Nothing extraordinary has ever happened in my life. Or maybe my entire life is extraordinary. It’s hard to differentiate between what is ordinary and what counts as extra when you live where I do. Things just kind of happen here, and since I’ve only ever visited one other place, I don’t have much to compare Night Vale to.

 

Lucinda – I mean, mom – it still feels kinda strange to call her that – got me this journal for my 21st birthday. She said that when I was younger she didn’t want to encourage the use of writing utensils at home, since “who knew where such dangerous and illegal activities would lead a young and impressionable mind.” But now that I’m an adult and finally, officially out of my teenage years, she thought I was old enough to make my own decisions.

 

“Even I sneak in a poem here and there,” Lucinda – mom – said in a whisper. “Just a haiku here and there. I’ve tried sonnets, but haven’t quite gotten the hang of them yet.”

 

The microphone that the vague/menacing government agency installed above the fridge buzzed. Then it beeped three times. Then it made a noise that sounded kind of like the snap, crackle, and pop of rice krispies when they get ingested and dissolved by the stomach acid of a very hungry bear.

 

We both ignored it. To be honest, I think the agents usually let the whole writing thing slide if you keep it inside the home and all.

 

Anyway, I’ve never been that interested in writing recreationally. At least, I don’t think I have ever been. I have no idea what my friends from high school and I were recreationally interested in. High school was a long time ago. Decades. I’ve heard people say that high school never ends, but it did for me. It is way over, man.

 

When I showed the journal and matching pen, pencil, calligraphy, feather quill, blood charcoal, regular charcoal, and paintbrush set to Diane, she frowned with disapproval. She still worries about my safety from time to time. I think it’s, like, kinda hard for her to turn off the mom thing from time to time. It probably costs a lot, too.

 

But after a moment she remembered that I am a grown adult who is responsible and can make their own decisions within the reasonable limits of time, space, free will, and the wrath of any mountains that may or may not exist. Also that I’m not a teenager any more and can legally drink alcohol now. So, like, that’s a thing.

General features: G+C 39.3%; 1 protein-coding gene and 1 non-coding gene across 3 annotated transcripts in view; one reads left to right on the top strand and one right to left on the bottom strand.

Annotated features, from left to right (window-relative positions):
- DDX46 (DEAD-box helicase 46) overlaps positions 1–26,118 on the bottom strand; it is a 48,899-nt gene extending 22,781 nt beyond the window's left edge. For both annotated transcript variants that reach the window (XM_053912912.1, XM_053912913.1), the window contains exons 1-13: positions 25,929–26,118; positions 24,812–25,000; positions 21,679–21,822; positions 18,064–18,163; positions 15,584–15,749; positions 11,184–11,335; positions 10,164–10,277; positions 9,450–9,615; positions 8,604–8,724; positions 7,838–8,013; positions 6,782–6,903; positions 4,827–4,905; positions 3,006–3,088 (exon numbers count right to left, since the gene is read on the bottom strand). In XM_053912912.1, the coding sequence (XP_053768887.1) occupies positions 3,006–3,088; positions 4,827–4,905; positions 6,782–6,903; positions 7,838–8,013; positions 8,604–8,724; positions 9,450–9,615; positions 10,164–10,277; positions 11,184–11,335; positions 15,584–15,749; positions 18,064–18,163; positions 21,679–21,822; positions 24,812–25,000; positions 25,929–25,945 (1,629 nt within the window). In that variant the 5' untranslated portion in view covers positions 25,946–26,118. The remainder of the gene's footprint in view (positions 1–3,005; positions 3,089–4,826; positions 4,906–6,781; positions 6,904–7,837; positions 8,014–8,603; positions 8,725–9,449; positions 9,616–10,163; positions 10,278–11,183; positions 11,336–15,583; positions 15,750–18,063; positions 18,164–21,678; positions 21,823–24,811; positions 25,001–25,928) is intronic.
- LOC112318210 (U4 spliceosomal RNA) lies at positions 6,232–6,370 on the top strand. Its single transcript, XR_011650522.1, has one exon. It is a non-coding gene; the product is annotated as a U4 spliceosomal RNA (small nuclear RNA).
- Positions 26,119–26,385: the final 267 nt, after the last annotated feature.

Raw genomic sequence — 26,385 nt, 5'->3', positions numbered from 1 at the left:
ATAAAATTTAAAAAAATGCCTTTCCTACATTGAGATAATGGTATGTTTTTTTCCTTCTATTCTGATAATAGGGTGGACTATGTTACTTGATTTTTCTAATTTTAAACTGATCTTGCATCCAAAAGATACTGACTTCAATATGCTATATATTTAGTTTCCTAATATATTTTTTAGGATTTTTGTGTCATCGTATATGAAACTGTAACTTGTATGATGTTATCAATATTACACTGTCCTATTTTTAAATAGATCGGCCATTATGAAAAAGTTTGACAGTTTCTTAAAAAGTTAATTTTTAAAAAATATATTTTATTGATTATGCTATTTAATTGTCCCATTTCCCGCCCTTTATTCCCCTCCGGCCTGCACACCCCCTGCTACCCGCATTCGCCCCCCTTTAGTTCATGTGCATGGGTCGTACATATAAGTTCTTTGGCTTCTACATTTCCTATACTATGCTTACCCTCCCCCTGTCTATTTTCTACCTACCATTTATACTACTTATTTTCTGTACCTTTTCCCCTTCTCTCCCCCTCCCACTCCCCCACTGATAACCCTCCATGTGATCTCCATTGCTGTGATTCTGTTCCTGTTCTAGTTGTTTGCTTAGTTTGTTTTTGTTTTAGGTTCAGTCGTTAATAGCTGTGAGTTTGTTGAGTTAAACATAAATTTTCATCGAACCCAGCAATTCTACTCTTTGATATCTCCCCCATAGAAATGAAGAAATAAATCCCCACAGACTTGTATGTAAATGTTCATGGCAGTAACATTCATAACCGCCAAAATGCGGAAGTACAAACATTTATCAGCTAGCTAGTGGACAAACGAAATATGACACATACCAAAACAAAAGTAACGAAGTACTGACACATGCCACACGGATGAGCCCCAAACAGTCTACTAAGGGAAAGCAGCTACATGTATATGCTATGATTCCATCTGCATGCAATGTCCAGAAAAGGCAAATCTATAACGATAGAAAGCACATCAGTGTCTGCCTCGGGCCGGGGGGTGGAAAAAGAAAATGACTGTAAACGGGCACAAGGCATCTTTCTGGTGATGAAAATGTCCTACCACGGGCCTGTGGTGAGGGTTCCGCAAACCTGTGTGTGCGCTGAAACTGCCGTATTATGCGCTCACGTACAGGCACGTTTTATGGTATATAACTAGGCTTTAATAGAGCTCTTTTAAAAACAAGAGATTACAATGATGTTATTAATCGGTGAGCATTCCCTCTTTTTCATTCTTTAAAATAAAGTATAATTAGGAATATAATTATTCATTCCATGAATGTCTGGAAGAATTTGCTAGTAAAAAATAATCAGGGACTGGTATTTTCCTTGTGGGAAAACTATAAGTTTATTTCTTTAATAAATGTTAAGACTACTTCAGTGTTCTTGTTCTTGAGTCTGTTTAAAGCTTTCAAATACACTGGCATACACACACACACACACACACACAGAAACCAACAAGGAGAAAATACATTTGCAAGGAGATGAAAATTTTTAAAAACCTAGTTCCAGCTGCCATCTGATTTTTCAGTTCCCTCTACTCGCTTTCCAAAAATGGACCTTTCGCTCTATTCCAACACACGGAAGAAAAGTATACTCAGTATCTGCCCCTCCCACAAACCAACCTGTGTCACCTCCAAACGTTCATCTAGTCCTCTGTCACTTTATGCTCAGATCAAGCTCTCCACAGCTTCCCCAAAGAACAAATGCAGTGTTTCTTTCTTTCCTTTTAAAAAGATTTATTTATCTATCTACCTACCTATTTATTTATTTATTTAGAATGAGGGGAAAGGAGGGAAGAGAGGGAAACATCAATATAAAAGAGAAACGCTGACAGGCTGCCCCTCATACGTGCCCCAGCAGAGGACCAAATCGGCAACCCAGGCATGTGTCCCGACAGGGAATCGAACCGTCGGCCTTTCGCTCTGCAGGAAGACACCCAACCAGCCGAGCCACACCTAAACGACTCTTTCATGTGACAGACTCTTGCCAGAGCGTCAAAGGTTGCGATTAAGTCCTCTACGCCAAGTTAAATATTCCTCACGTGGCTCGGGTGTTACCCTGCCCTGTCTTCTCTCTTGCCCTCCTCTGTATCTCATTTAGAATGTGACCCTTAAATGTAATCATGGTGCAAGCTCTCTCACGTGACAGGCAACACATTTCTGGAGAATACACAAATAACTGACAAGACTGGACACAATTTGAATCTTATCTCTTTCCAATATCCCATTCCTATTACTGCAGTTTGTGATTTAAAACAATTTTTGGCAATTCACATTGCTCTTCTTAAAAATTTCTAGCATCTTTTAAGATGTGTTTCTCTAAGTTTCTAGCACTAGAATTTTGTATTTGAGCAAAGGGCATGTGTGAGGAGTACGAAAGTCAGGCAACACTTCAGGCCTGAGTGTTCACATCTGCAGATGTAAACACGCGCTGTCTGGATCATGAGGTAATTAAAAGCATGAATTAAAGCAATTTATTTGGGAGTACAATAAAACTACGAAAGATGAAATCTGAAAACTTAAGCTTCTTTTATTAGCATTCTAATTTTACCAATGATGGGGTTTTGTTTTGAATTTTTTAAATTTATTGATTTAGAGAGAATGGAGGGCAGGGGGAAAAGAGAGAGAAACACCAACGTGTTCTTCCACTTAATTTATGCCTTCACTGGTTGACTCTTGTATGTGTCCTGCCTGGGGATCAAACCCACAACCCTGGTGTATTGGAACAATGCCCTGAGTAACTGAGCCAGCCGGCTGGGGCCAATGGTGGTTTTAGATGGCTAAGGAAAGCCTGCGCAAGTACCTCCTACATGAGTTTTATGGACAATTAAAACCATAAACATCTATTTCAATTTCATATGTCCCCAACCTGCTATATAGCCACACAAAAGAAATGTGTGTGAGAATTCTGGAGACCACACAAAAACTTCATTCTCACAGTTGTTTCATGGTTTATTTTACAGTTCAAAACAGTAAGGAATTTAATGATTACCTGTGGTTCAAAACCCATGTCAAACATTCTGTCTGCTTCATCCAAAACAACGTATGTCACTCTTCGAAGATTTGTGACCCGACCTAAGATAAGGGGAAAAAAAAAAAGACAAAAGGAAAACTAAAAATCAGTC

“What are you going to do with it?” she asked me. I didn’t have an answer for her. I didn’t have an answer because I hadn’t given in much thought. I’m never sure how much thought to give or not give certain things. It’s tricky.

 

“I dunno,” I replied. “I haven’t given it much thought.”

 

“Well, it’s a journal,” said Diane. “So why don’t you use it as one?”

 

“What do you mean?” I asked. I wasn’t very familiar with how exactly journals worked. People bring journals into the shop sometimes, but I never question them about their use. That seems invasive, and it’s not my job to be invasive. That’s the government’s job. Obviously.

 

Diane paused. “You write things in them. What happens in your day, and how you feel about it.”

 

“That seems kinda dumb,” I told her. “Since nothing much happens to me, and I almost never feel anything about it.”

 

“Sure,” Diane allowed. “But you were nineteen for a really long time, and you don’t remember much about your life before that. Why not try writing stuff down? Who knows how long you’ll be twenty-one. Maybe you’d remember things better if you had something to go back to.”

 

She paused again. The bowl of water in front of her was a deep purple, and it reflected bits of colorful light onto her face. we had been washing our hands for some time, without chanting. Just routine store maintenance, you know.

 

“I think your mom would really like it if you tried that,” Diane said just as I thought she intended to keep the silence going until it had gotten healthy and strong. “I think she’d like it if you could remember the things that happened, and how you felt about them.”

 

She had a point. Lucinda/mom has been pretty understanding about the whole forgetting my childhood thing. But now that I see her more, I get to hear her talk about my old friends, school, and dread scout trips more. Maybe this journal thing can help us fight the eternal war against time, which never works right here in Night Vale.

 

So here it is, I guess. I’ll admit I’m enjoying the feel of the charcoal on my fingers. Makes for a cool change from, you know, everything.

 

A thing happened today, and I felt something about it.

 

It was this: I ate lunch at Tourniquet today, for the first time. I had a ham and swiss sandwich. While I was  there, I saw Earl Harlen. I’d never seen him before, since usually I’m at work at the shop and he’s at work at Tourniquet.

 

He’s the only other person I know of that has – enjoyed? endured? enacted? – being nineteen for an extended period of time.

 

Today he stepped out of the kitchen holding three fried turkey legs, a wedding cake, and a bucket of bright green sludge. Looked like someone ordered out for their anniversary.

 

Earl stepped outside for less than a minute. When he returned, he was holding a bouquet of plastic forks. A really nice tip. As he walked back toward the kitchen, our eyes met briefly.

 

And the feeling I had was recognition. Also retribution. I’m not sure if I’ll ever leave the pawning business, but I guess I like knowing that I could have a – normal? ordinary? extra-ordinary? – relationship with time… someday. Someday, I could win.